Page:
Nightmares in mom’s kitchen

When she cries, she purrs as an angry kitten. In certain occasions, however, she sounds more as particularly hungry tiger that has spent a considerable amount of time under the sun without water. In these ‘certain occasions’ I usually start opening and closing my chakras, looking for black cats on my way, turning round three times and spitting over shoulder. All these processes only make my temples pulsate as though I have a finger pressed in a vice.

This is how her third month on this planet began. Generally, this activity with all its inherent apocalyptic scenes and manifestations was repeated every time she had to eat. On the language of a mom of a newborn this would mean on every three hours of the day and more so during the night.

At the very beginning, with inherent for my personality optimism, I accepted the crying and refusal to drink milk as a stage of the baby’s life. Unfortunately, with time passing by, this stage began to resemble more of a baby puberty, menopause and crisis of the middle age altogether. My otherwise satisfactorily functioning nervous system started to overleap, flash and squeak as the alarm of a car’s accumulator fighting for its last minutes of power.

With trembling hands and sharp audition, for the past few days I had succeeded to get in touch with a prominent midwife from the Delivery Ward, a woman who specializes in supporting new moms with breastfeeding, the pediatrician of the baby, and all girlfriends with children with the longing to get some good advice. As could be expected I got so many hints that I was wondering how to schedule my day so that I can give a go to at least half of them. They varied from exclusive breastfeeding to dissolving the formula in cold water with lots of prayers and in the yoga asana OM.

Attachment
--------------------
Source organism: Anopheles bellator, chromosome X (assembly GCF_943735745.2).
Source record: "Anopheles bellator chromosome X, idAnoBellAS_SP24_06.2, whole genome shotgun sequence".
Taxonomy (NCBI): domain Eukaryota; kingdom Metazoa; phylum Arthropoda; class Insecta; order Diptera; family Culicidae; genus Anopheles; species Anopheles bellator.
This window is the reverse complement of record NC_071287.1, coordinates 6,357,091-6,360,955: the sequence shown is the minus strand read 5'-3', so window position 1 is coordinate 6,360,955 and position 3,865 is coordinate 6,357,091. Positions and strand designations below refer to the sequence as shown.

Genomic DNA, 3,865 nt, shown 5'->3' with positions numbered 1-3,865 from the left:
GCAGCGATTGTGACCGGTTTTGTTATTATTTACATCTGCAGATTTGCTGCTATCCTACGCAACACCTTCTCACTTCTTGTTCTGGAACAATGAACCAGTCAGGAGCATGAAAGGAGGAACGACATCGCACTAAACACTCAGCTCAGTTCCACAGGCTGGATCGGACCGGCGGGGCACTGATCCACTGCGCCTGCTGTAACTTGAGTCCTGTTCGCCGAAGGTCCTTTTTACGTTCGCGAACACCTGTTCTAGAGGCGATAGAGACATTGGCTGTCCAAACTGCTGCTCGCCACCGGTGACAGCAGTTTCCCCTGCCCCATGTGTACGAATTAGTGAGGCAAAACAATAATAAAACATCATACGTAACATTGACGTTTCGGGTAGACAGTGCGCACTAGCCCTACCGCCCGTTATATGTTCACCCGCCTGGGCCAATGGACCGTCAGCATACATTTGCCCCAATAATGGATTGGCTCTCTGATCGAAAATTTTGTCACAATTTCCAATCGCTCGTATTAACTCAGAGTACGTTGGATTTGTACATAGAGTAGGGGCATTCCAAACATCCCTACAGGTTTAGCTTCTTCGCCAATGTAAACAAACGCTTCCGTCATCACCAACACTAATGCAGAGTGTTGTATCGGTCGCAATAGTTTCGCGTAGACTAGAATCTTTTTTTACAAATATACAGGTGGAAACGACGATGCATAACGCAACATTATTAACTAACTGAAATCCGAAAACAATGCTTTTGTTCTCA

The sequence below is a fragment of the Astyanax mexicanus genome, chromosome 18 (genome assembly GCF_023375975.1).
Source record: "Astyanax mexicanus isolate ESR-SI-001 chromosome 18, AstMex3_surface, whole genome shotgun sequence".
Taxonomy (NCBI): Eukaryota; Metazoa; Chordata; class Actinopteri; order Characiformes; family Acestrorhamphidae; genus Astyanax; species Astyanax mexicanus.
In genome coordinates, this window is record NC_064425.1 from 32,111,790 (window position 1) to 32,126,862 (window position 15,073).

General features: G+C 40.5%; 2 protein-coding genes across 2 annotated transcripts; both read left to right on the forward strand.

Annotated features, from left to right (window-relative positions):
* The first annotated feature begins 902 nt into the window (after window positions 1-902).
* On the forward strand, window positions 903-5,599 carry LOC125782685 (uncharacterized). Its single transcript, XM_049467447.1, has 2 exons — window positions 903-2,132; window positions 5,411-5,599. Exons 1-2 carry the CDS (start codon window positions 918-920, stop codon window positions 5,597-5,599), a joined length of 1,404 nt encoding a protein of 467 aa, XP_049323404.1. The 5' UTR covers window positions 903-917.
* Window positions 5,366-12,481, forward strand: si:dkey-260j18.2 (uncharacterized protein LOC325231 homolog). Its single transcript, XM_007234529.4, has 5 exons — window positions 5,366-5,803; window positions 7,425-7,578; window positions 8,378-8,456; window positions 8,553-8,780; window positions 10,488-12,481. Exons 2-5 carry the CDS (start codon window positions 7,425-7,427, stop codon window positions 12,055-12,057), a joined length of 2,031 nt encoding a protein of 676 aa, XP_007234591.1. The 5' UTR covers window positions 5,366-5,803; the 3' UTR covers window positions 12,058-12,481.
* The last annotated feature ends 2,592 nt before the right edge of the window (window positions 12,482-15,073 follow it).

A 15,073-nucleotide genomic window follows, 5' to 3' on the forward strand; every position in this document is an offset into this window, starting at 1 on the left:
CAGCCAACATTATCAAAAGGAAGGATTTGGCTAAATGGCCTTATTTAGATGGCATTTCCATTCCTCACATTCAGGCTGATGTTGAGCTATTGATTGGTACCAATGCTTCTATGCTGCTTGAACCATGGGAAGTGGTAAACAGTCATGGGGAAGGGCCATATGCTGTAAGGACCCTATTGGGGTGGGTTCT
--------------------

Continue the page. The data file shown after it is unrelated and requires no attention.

What actually happened every time I tried to feed the baby: I put her on my breast – she fell asleep after a short down-in-the-mouth sucking. Some gentle tweaking of cheeks, light shaking, affectionate phrases, more gentle tweaking, bouncing and all of this repeated several times with limited breaks in between started. The result was zero. Then, I momentarily proceeded towards the second stage of the feeding – a bottle with formula. Its contact with the sweet baby lips with the shape of a heart (I swear!) was provoking the above mentioned pulsating temples. All that lasted for a whole month. During each feeding. Seven times a day. From worries I cracked a few capillaries to the left of my right ear, I experienced at least three arrhythmias and decorated my head with a minimum of a hundred white hairs. I cannot feed my baby, she will not gain weight, she will get sick, she will get a hernia from crying…. In general quite colorful pictures of the offspring’s future. And the problem was a cliche – I did not have enough breast milk and I had to supplement it with formula, but the baby preferred me and was crying like hell when approached with a bottle of milk.

My distress had already anchored deep in my heart and up in my throat when I decided to try something different. I made two things that completely changed everything. First, I started milking myself and giving her milk from a bottle. This activity cost me something average between half lifetime, tremendous torment in at least the ninth circle of hell and complete insensitivity in my right and then my left semi-sphere of my being. BUT, this way she did not have a direct contact with my breast and she forgot crying about that. And second – I changed the room and the atmosphere in which the baby was fed. She no longer sucked the bottle lying in me, but was now semi-lying on the active gymnastics. The effect was astounding. The baby started feeding again in full and blissfully, and my white hairs were exquisitely colored by my adorable hairdresser. The arrhythmias did not disappear but were rather provoked by exciting moments such as the first laughter and the very first step alone.

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